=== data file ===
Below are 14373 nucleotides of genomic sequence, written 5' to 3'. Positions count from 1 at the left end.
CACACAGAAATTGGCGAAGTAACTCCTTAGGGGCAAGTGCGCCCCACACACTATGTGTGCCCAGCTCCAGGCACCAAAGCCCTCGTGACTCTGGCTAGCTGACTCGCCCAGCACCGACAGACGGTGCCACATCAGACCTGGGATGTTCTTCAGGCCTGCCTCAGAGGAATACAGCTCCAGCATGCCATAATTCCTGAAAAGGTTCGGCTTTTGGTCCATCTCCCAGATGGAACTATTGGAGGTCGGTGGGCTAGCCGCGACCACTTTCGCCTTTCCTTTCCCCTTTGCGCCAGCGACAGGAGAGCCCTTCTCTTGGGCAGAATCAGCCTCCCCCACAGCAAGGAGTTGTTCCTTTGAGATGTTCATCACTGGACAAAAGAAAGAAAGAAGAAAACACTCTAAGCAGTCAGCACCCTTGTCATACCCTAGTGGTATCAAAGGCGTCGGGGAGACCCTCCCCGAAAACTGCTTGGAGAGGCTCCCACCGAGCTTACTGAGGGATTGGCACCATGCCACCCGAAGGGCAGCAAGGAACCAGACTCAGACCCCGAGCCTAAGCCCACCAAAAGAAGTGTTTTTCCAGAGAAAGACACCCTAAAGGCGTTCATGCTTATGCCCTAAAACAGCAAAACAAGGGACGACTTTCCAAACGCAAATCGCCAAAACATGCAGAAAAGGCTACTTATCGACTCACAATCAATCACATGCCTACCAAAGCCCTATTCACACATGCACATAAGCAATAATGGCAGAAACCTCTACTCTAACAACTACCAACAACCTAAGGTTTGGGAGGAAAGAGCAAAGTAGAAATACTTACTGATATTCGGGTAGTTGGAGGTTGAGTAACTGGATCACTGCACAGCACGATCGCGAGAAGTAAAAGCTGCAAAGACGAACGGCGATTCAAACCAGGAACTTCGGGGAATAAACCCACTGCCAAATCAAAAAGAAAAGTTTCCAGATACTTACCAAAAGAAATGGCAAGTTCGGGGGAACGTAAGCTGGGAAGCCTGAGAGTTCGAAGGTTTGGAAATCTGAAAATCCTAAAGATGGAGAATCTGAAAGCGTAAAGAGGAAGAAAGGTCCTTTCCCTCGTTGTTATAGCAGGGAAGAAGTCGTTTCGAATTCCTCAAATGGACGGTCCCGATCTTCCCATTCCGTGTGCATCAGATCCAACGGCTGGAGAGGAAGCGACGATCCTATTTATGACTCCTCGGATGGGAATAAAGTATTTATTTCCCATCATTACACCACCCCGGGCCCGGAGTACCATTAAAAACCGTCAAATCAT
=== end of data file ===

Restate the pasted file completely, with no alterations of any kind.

Below are 14373 nucleotides of genomic sequence, written 5' to 3'. Positions count from 1 at the left end.
CACACAGAAATTGGCGAAGTAACTCCTTAGGGGCAAGTGCGCCCCACACACTATGTGTGCCCAGCTCCAGGCACCAAAGCCCTCGTGACTCTGGCTAGCTGACTCGCCCAGCACCGACAGACGGTGCCACATCAGACCTGGGATGTTCTTCAGGCCTGCCTCAGAGGAATACAGCTCCAGCATGCCATAATTCCTGAAAAGGTTCGGCTTTTGGTCCATCTCCCAGATGGAACTATTGGAGGTCGGTGGGCTAGCCGCGACCACTTTCGCCTTTCCTTTCCCCTTTGCGCCAGCGACAGGAGAGCCCTTCTCTTGGGCAGAATCAGCCTCCCCCACAGCAAGGAGTTGTTCCTTTGAGATGTTCATCACTGGACAAAAGAAAGAAAGAAGAAAACACTCTAAGCAGTCAGCACCCTTGTCATACCCTAGTGGTATCAAAGGCGTCGGGGAGACCCTCCCCGAAAACTGCTTGGAGAGGCTCCCACCGAGCTTACTGAGGGATTGGCACCATGCCACCCGAAGGGCAGCAAGGAACCAGACTCAGACCCCGAGCCTAAGCCCACCAAAAGAAGTGTTTTTCCAGAGAAAGACACCCTAAAGGCGTTCATGCTTATGCCCTAAAACAGCAAAACAAGGGACGACTTTCCAAACGCAAATCGCCAAAACATGCAGAAAAGGCTACTTATCGACTCACAATCAATCACATGCCTACCAAAGCCCTATTCACACATGCACATAAGCAATAATGGCAGAAACCTCTACTCTAACAACTACCAACAACCTAAGGTTTGGGAGGAAAGAGCAAAGTAGAAATACTTACTGATATTCGGGTAGTTGGAGGTTGAGTAACTGGATCACTGCACAGCACGATCGCGAGAAGTAAAAGCTGCAAAGACGAACGGCGATTCAAACCAGGAACTTCGGGGAATAAACCCACTGCCAAATCAAAAAGAAAAGTTTCCAGATACTTACCAAAAGAAATGGCAAGTTCGGGGGAACGTAAGCTGGGAAGCCTGAGAGTTCGAAGGTTTGGAAATCTGAAAATCCTAAAGATGGAGAATCTGAAAGCGTAAAGAGGAAGAAAGGTCCTTTCCCTCGTTGTTATAGCAGGGAAGAAGTCGTTTCGAATTCCTCAAATGGACGGTCCCGATCTTCCCATTCCGTGTGCATCAGATCCAACGGCTGGAGAGGAAGCGACGATCCTATTTATGACTCCTCGGATGGGAATAAAGTATTTATTTCCCATCATTACACCACCCCGGGCCCGGAGTACCATTAAAAACCGTCAAATCAT